The symbolist attitude inherited from the late nineteenth century - that art is an evocation - is apparent, not only in the close textured, finely spun composition itself, but in the text accompanying it, a quotation from Pasternak: "I loved the living essence of historical symbolism, or putting it another way, that instinct with the help of which we, like Salangan swallows, built the world - an enormous nest . . ."

Even before reading the text I heard the piece as an evocation, not of any "thing" or event, but of a complicated état d'esprit. Feldman uses the voices as a transparent veil, a delicate web softening the colours of trumpets and tubas, fusing the whole in a spherical abstraction. The soft-washed image then, recedes before the mind trying to grasp it, leaving only its moving aura behind. The aura is the essence of the piece.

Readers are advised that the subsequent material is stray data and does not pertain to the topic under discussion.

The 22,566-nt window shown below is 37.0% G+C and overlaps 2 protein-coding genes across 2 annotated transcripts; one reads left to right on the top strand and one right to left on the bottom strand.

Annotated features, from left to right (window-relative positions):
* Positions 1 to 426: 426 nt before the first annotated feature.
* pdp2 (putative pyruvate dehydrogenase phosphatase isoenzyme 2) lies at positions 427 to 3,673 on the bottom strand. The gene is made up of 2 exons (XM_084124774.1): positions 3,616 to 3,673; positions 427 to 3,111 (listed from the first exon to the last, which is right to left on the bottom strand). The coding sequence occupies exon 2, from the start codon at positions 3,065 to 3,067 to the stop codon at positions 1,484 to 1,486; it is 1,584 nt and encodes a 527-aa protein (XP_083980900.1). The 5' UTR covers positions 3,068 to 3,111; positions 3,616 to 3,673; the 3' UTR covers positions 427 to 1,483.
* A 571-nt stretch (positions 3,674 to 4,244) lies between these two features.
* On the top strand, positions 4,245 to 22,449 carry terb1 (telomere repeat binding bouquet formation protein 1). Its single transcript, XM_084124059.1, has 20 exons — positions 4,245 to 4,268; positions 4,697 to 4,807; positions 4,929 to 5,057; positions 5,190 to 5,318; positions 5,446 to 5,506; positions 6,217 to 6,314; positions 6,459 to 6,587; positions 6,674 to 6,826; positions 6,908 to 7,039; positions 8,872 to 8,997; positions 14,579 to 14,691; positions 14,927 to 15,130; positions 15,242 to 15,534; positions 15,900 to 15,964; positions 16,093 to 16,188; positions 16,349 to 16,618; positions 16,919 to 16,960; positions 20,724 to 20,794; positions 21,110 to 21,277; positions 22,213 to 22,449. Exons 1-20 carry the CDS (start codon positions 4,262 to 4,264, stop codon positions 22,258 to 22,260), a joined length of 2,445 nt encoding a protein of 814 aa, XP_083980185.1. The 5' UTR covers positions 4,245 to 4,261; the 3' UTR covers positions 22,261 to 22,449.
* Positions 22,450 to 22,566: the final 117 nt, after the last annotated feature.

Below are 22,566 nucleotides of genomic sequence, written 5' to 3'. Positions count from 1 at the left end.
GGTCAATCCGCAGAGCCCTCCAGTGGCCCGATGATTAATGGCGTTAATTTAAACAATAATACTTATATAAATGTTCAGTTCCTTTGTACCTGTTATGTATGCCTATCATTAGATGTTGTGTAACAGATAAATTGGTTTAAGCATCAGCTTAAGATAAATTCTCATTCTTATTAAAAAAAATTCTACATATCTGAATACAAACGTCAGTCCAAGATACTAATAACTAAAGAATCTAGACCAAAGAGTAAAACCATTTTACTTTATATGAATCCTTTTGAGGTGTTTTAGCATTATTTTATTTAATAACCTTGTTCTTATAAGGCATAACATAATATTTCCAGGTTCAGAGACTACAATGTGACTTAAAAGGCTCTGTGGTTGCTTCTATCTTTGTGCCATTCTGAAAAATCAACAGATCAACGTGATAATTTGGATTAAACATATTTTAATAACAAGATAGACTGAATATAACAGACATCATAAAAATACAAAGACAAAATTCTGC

Feldman is a symbolist in that he prefers the ambiguous, the veiled, the imprecise. He also understands ornament. Debussy, who like the great symbolist poet Mallarmé, gave a special meaning to the term "arabesque", wrote that the musical arabesque, or the principle of ornament, was the basis for all the arts. He spoke of primitives such as Palestrina using the "divine arabesque" discovered in Gregorian chant. In the gravity and delicacy of tracery in primitive music one finds Feldman's spiritual geneology.